Frederick William Montandon + Rose Wendon

No children
18821973
Birth: about 1882
Death: 1973Greater Perth, Western Australia, Australia
Birth:
Death:

Facts and events

Marriage December 25, 1898
Citation details:

Islington St James, Holloway 1898; 1898, no. 232

Text:

Married 25 Dec 1898 at St. James Holloway, parish of Islington, county of London Frederick William Montandon, age 22, a bachelor and shoe maker residing at 142 St James Road, son of Henry Richard Montandon Rose Wendon age 21 a spinster of 32 Lesly Street, daughter of James Wendon a picture frame maker Frederick and Rose both signed the register in the presence of Frank Baker and Mary Montandon, and Lydia Prince

Divorce 1923
Citation details:

The Daily News (Perth) Mon 10 Dec 1923 p. 8

Text:

PREFERRED THE GREENGROCER "I am satisfied that I have jurisdiction in this case, for although the parties were married in England, and the alleged offence was committed there, the petitioner is now domiciled in this State, and has a right to take the proceedings", his Honor said in granting a decree nisi returnable in six months to Frederick William Montandon. Mr. H.C.F. Keall, who appeared for the petitioner, presented evidence on affidavit. According to it Mrs. Montandon had admitted she was co-habiting with a man named Rawlinson, and when notice of proceedings were served on her she had replied "Tell him I won't go back to him". The petitioner, who is a timber worker at Millars' Workshop Mill, said he was married in 1898 in Hololway [sic] and he and his wife lived in Essex happily. Prior to enlisting in 1914 his wife used to return home drunk, but where she went to he never knew. One day in March 1914, she left and went to Southend-on-Sea. He there saw her with Rawlinson, a greengrocer. After he was demobilised in July 1919, he came to Australia, bringing two of his three children with him. He had been unable to institute divorce proceedings earlier because of his financial position. To his Honor the petitioner said the reason his wife left him in March was because he had questioned her about keeping company with a man.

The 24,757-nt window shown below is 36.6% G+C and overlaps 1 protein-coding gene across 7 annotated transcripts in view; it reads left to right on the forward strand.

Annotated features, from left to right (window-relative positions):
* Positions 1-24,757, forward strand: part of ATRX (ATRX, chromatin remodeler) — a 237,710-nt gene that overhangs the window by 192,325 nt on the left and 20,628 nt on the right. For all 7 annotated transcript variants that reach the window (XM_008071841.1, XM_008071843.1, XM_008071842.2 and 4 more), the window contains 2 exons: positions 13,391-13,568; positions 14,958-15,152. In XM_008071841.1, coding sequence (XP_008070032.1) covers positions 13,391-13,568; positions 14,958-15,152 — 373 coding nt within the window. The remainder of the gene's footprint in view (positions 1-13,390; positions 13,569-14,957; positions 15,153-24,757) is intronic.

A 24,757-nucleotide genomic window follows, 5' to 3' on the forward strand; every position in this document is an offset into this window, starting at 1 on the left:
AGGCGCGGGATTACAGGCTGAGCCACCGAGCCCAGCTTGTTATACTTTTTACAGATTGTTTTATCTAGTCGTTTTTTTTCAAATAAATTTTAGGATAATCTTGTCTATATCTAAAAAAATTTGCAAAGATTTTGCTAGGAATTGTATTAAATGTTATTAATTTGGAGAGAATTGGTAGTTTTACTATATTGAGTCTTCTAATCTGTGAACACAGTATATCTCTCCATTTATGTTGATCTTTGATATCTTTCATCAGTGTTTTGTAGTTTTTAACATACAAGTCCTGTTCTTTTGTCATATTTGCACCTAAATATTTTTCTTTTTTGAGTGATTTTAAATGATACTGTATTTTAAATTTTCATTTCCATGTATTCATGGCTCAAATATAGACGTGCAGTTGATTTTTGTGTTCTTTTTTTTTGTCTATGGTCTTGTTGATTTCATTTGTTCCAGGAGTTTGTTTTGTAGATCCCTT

Citation details:

The West Australian Tue 11 Dec 1923 p. 8

Text:

An English case. Frederick William Montandon and his wife were' married in England in 1895. The, husband who' came to Australia in 1920 with his two youngest, children, petitioned yesterday for a dissolution of his marriage on the ground of miscon duct by his wife, Rose, in England, com mencing in 1914. His Honour decided that, as the petitioner was now perman ently, domiciled in Australia, he had the right to take proceedings here. Peti tioner explained that the delay was due to his want of money. He was now a timber worker, employed at Wokalup. In March, 1914, when he and his wife were living in Essex (England), they quarrelled because of his protest- about her going out with W. Rawlinson and she left him. He saw her later with Rawlinson (cited as co-respondent in yesterday's action) at Southend but up to the time of his (petitioner's) enlist ment in November, 1914, he did not dis cover anything definite about their re- lations. He was discharged in July 1919, and then had to look after his four children. One had since died, the, eldest was 'in service' in England, and the remaining two (16 and 14 years old now) had come with him to Australia. An affidavit covering the result of in quiries about Mrs. Montandon and Raw linson was read. They were living to gether, it was stated, and the respondent had said: 'Tell my husband I don't want him and won't go back to him.' - His Honour granted a decree nisi, re turnable in six months.

Last change October 13, 201610:12:35

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